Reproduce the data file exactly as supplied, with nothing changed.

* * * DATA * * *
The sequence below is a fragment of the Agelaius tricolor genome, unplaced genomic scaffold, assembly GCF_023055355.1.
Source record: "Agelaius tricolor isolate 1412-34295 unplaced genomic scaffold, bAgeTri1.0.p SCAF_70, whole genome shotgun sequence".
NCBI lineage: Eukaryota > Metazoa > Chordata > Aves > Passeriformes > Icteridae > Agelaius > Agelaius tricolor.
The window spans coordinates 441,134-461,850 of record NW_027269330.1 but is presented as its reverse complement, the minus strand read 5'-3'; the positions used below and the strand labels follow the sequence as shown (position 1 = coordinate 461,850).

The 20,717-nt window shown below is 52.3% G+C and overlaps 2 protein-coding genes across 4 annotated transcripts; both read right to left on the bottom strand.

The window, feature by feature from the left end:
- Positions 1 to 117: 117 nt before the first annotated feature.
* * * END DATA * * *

The sequence below is a fragment of the Agelaius tricolor genome, unplaced genomic scaffold, assembly GCF_023055355.1.
Source record: "Agelaius tricolor isolate 1412-34295 unplaced genomic scaffold, bAgeTri1.0.p SCAF_70, whole genome shotgun sequence".
NCBI lineage: Eukaryota > Metazoa > Chordata > Aves > Passeriformes > Icteridae > Agelaius > Agelaius tricolor.
The window spans coordinates 441,134-461,850 of record NW_027269330.1 but is presented as its reverse complement, the minus strand read 5'-3'; the positions used below and the strand labels follow the sequence as shown (position 1 = coordinate 461,850).

The 20,717-nt window shown below is 52.3% G+C and overlaps 2 protein-coding genes across 4 annotated transcripts; both read right to left on the bottom strand.

The window, feature by feature from the left end:
- Positions 1 to 117: 117 nt before the first annotated feature.